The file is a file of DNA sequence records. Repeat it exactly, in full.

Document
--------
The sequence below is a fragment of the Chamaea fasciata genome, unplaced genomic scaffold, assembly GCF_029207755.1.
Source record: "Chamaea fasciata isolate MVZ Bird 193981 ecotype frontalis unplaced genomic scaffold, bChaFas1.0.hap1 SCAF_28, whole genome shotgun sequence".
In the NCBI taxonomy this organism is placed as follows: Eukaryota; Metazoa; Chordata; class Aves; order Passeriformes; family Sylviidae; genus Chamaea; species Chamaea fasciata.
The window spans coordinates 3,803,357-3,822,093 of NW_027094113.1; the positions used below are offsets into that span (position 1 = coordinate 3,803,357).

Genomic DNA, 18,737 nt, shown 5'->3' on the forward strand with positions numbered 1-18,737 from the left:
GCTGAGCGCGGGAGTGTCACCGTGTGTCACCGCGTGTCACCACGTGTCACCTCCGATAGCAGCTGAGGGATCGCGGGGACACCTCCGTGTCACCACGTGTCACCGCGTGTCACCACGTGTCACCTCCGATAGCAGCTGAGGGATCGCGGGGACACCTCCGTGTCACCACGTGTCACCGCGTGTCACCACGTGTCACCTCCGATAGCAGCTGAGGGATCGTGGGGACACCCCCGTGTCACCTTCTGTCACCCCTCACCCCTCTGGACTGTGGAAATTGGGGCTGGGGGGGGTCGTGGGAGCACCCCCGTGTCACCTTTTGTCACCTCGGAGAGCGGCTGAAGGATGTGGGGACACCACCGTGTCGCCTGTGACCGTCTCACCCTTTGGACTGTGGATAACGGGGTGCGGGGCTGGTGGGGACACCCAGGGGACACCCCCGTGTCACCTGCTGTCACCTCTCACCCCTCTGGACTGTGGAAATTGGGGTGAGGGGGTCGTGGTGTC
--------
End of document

The sequence below is a fragment of the Chamaea fasciata genome, unplaced genomic scaffold, assembly GCF_029207755.1.
Source record: "Chamaea fasciata isolate MVZ Bird 193981 ecotype frontalis unplaced genomic scaffold, bChaFas1.0.hap1 SCAF_28, whole genome shotgun sequence".
In the NCBI taxonomy this organism is placed as follows: Eukaryota; Metazoa; Chordata; class Aves; order Passeriformes; family Sylviidae; genus Chamaea; species Chamaea fasciata.
The window spans coordinates 3,803,357-3,822,093 of NW_027094113.1; the positions used below are offsets into that span (position 1 = coordinate 3,803,357).

Genomic DNA, 18,737 nt, shown 5'->3' on the forward strand with positions numbered 1-18,737 from the left:
GCTGAGCGCGGGAGTGTCACCGTGTGTCACCGCGTGTCACCACGTGTCACCTCCGATAGCAGCTGAGGGATCGCGGGGACACCTCCGTGTCACCACGTGTCACCGCGTGTCACCACGTGTCACCTCCGATAGCAGCTGAGGGATCGCGGGGACACCTCCGTGTCACCACGTGTCACCGCGTGTCACCACGTGTCACCTCCGATAGCAGCTGAGGGATCGTGGGGACACCCCCGTGTCACCTTCTGTCACCCCTCACCCCTCTGGACTGTGGAAATTGGGGCTGGGGGGGGTCGTGGGAGCACCCCCGTGTCACCTTTTGTCACCTCGGAGAGCGGCTGAAGGATGTGGGGACACCACCGTGTCGCCTGTGACCGTCTCACCCTTTGGACTGTGGATAACGGGGTGCGGGGCTGGTGGGGACACCCAGGGGACACCCCCGTGTCACCTGCTGTCACCTCTCACCCCTCTGGACTGTGGAAATTGGGGTGAGGGGGTCGTGGTGTC